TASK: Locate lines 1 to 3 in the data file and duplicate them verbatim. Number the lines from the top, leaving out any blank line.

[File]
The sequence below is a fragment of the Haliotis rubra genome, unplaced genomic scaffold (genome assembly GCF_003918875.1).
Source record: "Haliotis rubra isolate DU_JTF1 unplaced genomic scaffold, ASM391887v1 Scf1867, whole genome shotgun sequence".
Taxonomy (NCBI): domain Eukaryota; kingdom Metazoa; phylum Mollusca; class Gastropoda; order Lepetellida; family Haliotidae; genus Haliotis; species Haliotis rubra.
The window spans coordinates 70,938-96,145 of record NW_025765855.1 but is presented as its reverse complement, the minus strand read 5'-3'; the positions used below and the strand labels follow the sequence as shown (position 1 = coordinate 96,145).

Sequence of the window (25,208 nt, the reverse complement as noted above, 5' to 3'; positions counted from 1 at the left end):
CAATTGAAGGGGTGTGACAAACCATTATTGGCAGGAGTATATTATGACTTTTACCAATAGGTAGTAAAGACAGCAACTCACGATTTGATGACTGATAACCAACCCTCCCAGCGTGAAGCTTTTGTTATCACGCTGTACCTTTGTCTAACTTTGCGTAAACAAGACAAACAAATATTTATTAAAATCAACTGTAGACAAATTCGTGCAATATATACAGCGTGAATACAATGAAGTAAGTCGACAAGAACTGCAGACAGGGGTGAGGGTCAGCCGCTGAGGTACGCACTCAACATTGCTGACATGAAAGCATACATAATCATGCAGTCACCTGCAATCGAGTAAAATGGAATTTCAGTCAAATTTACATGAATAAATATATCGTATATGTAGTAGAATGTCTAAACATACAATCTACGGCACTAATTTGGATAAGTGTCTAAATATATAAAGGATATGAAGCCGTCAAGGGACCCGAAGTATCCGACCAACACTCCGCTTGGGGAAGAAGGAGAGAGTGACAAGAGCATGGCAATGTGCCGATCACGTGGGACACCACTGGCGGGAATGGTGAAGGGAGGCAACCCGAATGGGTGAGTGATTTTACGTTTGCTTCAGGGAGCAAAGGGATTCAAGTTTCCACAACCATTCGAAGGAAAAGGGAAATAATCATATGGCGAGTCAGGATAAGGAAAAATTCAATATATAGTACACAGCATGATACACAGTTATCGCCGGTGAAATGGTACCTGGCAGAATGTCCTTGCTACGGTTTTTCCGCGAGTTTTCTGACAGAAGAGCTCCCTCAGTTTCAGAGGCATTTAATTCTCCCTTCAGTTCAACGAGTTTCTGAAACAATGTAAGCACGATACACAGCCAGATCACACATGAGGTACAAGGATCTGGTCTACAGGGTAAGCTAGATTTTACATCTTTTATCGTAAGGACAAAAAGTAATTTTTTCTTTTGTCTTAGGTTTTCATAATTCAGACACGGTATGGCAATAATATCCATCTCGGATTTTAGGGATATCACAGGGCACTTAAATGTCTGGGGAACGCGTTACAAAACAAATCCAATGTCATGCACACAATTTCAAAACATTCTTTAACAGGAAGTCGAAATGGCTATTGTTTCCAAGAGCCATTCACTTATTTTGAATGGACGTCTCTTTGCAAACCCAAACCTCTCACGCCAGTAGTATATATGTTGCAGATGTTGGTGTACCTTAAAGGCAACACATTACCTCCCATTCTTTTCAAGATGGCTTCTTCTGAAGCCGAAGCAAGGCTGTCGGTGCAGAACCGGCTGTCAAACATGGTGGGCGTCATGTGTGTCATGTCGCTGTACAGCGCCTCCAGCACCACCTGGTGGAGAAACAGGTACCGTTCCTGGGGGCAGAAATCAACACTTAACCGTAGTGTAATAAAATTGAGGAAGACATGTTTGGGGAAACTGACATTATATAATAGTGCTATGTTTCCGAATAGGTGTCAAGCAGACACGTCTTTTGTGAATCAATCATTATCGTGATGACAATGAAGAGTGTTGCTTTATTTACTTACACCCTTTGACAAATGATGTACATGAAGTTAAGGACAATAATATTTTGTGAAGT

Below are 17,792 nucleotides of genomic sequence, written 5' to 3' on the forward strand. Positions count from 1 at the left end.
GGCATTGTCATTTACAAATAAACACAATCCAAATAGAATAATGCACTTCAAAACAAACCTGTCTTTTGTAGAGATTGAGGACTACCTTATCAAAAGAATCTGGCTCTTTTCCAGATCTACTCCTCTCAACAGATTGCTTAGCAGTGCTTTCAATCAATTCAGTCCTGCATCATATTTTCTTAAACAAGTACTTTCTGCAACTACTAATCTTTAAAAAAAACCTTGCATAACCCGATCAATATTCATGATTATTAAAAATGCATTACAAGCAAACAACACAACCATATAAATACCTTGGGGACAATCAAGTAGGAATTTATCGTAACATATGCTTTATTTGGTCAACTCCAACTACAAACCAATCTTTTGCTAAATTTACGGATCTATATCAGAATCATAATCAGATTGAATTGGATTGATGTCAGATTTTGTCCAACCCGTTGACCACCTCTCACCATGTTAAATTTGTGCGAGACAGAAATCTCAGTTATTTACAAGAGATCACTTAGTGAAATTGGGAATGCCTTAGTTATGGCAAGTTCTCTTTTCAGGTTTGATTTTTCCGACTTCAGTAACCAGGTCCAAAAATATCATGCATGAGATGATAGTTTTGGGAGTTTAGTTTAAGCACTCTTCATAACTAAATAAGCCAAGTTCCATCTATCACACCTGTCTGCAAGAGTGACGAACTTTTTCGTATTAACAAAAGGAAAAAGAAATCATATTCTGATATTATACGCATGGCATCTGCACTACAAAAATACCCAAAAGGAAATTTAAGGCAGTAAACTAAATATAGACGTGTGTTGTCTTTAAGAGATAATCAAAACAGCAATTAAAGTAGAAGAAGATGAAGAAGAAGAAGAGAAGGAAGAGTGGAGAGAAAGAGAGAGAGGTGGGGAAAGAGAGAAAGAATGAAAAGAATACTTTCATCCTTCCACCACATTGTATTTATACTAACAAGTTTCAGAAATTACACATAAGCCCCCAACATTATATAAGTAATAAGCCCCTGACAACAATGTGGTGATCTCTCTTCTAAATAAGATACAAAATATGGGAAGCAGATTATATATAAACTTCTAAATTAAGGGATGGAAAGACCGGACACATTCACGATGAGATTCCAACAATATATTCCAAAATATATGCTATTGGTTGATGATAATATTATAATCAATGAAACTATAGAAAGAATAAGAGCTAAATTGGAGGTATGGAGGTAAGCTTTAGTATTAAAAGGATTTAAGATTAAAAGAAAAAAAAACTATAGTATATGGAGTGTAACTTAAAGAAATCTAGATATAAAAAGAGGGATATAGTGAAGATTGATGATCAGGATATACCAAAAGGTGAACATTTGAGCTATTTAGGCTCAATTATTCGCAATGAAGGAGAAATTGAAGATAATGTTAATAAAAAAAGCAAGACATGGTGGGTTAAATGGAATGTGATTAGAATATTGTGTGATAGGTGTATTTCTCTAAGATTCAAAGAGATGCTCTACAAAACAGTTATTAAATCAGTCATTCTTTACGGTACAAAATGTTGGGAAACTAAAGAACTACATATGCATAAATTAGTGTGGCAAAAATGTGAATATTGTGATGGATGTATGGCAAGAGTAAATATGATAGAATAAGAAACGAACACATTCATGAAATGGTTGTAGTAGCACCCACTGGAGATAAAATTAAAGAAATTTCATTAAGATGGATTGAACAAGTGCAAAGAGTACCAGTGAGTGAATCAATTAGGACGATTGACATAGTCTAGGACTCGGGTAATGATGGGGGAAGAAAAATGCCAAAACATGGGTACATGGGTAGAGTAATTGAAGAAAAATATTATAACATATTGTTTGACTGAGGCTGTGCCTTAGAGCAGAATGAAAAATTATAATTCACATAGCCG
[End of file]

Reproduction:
The sequence below is a fragment of the Haliotis rubra genome, unplaced genomic scaffold (genome assembly GCF_003918875.1).
Source record: "Haliotis rubra isolate DU_JTF1 unplaced genomic scaffold, ASM391887v1 Scf1867, whole genome shotgun sequence".
Taxonomy (NCBI): domain Eukaryota; kingdom Metazoa; phylum Mollusca; class Gastropoda; order Lepetellida; family Haliotidae; genus Haliotis; species Haliotis rubra.